Two more states will get to keep their waivers for another year: Tennessee and the District of Columbia (which okay, is technically not really a state but it has a state education agency, so that’s how it’s treated by the feds.)
Unlike many states who have received waiver extensions lately, the letters for both the Volunteer State and the nation’s capitol have absolutely no caveats. And Tennessee could be eligible for a longer waiver renewal, if it stays on track when it comes to teacher evaluation.
As Race to the Top winners, and early adapters on teacher evaluation, both states were considered poster children for the Obama administration’s education redesign agenda. But both have diverted from it recently. Tennessee delayed implementation of the PARCC assessments, one of two federally-funded consortia aligned to Common Core, and is in the market for a new test.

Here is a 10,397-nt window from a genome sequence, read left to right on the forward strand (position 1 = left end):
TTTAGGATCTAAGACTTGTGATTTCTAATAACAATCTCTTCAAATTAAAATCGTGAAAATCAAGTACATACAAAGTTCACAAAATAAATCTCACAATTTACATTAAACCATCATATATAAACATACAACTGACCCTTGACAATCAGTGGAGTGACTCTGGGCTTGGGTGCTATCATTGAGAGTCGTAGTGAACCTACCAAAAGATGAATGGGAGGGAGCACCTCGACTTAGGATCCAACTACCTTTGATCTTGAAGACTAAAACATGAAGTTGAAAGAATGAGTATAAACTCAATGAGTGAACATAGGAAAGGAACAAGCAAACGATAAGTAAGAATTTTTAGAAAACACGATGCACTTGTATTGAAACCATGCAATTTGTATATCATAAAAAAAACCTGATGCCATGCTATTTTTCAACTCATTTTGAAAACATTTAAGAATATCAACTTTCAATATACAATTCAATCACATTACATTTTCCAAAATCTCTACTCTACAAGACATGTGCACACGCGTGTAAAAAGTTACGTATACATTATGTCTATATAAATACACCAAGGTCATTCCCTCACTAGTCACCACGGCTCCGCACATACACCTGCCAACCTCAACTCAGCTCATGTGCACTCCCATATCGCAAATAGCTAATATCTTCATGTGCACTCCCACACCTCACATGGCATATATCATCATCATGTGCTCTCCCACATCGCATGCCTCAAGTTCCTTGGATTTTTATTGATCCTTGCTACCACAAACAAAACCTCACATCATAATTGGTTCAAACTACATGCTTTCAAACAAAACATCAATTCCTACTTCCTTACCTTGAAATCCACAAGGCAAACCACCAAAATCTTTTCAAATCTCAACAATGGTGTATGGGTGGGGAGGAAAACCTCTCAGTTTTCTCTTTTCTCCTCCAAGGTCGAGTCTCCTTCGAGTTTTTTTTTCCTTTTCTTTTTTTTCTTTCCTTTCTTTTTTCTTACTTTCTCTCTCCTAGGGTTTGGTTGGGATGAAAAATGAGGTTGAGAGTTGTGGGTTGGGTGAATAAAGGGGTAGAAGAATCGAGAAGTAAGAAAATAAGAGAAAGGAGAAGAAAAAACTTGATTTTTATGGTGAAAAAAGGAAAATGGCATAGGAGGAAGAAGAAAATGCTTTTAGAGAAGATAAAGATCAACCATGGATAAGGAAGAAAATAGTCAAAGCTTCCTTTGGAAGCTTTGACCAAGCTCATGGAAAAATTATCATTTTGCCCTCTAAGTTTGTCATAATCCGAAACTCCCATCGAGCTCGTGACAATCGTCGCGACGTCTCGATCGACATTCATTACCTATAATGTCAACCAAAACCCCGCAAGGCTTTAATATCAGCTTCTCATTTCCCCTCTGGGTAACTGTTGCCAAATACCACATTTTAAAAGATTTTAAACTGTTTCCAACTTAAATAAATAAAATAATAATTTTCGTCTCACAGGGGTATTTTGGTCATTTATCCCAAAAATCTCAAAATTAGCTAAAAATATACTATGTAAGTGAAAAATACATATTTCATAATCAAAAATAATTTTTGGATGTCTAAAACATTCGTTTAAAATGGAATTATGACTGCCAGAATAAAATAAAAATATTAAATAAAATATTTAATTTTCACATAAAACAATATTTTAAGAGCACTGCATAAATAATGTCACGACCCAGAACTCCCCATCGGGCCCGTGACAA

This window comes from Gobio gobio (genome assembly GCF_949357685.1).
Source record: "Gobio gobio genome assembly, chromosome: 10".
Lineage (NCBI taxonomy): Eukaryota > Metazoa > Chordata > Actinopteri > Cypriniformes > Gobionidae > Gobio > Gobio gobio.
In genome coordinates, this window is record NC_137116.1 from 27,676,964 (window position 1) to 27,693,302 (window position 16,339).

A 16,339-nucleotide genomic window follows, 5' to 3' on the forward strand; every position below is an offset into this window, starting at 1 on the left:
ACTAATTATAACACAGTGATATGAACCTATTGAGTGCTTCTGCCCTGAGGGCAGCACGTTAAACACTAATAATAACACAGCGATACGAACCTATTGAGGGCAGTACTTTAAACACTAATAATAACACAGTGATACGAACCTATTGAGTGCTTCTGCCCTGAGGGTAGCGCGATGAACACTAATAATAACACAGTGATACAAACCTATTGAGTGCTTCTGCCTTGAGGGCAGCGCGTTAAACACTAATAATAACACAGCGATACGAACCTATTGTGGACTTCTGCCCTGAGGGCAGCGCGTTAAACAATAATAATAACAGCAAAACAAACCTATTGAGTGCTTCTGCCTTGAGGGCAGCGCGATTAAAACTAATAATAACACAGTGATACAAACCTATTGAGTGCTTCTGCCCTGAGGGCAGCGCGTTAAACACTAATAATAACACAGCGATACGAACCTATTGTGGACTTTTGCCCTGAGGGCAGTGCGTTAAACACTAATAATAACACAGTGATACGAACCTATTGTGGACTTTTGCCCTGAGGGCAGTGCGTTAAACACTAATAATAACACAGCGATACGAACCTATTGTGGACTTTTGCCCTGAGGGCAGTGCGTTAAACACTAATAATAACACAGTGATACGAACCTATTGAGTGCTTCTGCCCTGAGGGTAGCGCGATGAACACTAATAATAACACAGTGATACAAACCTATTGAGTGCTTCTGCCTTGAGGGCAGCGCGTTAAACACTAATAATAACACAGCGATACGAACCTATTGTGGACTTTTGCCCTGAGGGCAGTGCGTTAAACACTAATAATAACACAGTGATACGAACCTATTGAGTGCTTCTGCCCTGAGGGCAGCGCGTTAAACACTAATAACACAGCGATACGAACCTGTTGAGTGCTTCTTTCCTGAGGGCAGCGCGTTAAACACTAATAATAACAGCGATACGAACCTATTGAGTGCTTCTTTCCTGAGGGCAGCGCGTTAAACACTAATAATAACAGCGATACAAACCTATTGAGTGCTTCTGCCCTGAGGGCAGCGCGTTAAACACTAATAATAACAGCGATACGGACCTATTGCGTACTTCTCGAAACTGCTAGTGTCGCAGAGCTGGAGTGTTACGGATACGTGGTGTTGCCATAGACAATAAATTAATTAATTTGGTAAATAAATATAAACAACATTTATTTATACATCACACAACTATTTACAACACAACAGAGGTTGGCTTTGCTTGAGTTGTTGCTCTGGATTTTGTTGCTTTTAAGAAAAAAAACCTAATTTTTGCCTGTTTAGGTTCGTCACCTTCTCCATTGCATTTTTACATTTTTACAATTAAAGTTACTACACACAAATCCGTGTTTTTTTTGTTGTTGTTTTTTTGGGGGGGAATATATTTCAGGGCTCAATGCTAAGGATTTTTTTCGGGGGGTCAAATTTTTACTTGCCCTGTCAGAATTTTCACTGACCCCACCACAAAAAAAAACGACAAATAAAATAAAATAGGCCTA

And the District of Columbia decided in June not to incorporate value-added test scores into teacher evaluations during the 2014-15 school year. That decision cast the district’s waiver renewal in doubt ... until Secretary of Education Arne Duncan used the district as the site for his big announcement that states could get an a additional year to incorporate student test scores in teacher evaluations.
Those keeping score on extensions at home can check out this updated waiver map: